A few weeks ago, my friend, Heather Harmon, invited me to join her for a screening of All the Beauty and the Bloodshed, Laura Poitras’s critically acclaimed documentary—winner of the ‘Golden Lion’ at the 79th Venice Film Festival and ‘Best Documentary Feature’ at the 38th Film Independent Spirit Awards, the film received a nomination in the category of ‘Best Documentary Feature’ at the 95th Academy Awards—about the life and career of photographer Nan Goldin, and her unyielding quest to hold the Sackler family (owners Purdue Pharma, the developer of OxyContin) accountable for their role in the opioid epidemic, by having the Sackler name physically removed from the museums and institutions to which the family has donated many millions of dollars over the decades (think: Paris’s Musée de Louvre; London’s Victoria & Albert Museum, National Portrait Gallery, Tate Modern, and Serpentine Galleries; and New York’s Metropolitan Museum of Art and Solomon R. Guggenheim Museum).

I was pretty blown away by the documentary, and gained a renewed respect for both Goldin and her oeuvre.  What really blew me away, though, was the venue that was screening the film: the Beverly Theater.

Located in Downtown Las Vegas—on the northeast corner of South 6th Street and East Bonneville Avenue, next to the Writer’s Block—and conceived and developed by The Rogers Foundation, the Beverly Theater [named for the indefatigable philanthropic visionary, Beverly Rogers, and hereafter referred to as “The Bev”] identifies as a nonprofit venue built “to stage uncommon cinematic, literary, and live experiences,” while imbuing DTLV with “cinematic connectivity, novel collaborations, live happenings, cultural portals, and a zest for independent spirits.”  Perhaps most impressively, in the few weeks since its opening, the Bev has clearly demonstrated that it possesses the wherewithal to do exactly that. *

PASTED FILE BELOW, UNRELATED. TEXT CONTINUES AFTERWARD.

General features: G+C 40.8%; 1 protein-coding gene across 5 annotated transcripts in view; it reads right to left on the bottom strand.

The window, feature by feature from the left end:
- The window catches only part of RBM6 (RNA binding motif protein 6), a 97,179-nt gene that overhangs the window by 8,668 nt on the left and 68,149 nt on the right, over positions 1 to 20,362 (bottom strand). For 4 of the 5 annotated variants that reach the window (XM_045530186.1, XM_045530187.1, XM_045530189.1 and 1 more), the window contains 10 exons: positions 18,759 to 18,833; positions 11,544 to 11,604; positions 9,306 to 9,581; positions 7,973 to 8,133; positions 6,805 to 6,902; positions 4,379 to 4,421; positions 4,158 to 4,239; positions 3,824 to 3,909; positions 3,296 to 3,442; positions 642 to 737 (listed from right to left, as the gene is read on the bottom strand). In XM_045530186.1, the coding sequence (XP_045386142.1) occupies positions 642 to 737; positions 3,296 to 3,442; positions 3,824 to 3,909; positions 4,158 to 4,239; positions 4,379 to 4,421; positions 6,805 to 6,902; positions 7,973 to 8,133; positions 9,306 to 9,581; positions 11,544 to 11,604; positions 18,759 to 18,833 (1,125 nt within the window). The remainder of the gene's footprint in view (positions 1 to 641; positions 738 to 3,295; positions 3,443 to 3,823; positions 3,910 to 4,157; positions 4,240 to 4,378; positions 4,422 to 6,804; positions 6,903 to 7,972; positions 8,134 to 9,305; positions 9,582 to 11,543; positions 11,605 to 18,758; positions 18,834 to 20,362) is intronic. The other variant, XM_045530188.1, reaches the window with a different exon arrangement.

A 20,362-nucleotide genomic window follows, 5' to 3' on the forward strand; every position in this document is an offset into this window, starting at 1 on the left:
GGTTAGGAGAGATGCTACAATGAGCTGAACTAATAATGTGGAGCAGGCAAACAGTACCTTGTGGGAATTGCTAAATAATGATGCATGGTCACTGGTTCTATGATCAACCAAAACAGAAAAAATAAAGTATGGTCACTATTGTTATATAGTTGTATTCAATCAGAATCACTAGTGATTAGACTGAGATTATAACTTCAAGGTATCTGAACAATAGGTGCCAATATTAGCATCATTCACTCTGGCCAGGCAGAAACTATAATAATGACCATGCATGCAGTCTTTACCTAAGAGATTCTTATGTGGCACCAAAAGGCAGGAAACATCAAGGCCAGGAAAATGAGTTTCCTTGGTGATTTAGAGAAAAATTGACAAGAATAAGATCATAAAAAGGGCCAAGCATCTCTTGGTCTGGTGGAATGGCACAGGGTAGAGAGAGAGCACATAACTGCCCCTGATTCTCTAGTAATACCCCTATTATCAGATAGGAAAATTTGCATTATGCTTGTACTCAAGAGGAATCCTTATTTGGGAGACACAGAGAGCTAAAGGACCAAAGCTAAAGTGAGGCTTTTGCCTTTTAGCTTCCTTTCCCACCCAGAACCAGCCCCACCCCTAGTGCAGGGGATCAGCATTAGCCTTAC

A two-story venue measuring 14,306 square feet, the Bev features three areas: the main theater and the courtyard on the ground floor (separated by a 5,000-pound, motorized, retractable acoustic door), and Segue (a balconied jazz terrace-cum-literary event space), on the second.  There’s an on-site box office; a cleverly curated retail/concession alcove purveying popcorn, classic movie candy favorites, retro nostalgia candy, classic and retro sodas, and alcoholic beverages including local beer, domestic beer, wine, and specialty canned cocktails; and a tricked-out green room (it’s actually green!) that’s been dubbed The Teddy (after Beverly Rogers’s beloved pet Chow Chow).

The main theater features a 360-square-foot screen that has been coupled with a motorized cinema masking system which was designed to maximize viewing angles from every seat in the house; nearly 150 of them, in ten raked rows, on a platform that, with merely the push of a button, retracts against the back wall, thereby converting the space into a multi-purpose black box theater with standing room capacity.

And then there’s the sound system, a custom Constellation platform (the same sort used by Cirque du Soleil’s resident shows), à la Berkeley, CA-based Meyer Sound Laboratories that integrates a variety of high-quality mics and speakers and processors and algorithms and enough techy gobbledygook to make your brain hurt, but which basically means that The Bev’s Founding Creative Director and Chief Experience Officer, Kip Kelly, can transform the venue’s acoustics by simply tapping a button on his mobile device (there’s an app for that!), whether it’s to let a speaker or vocalist perform sans mic or to allow for a particularly robust surround cinema experience.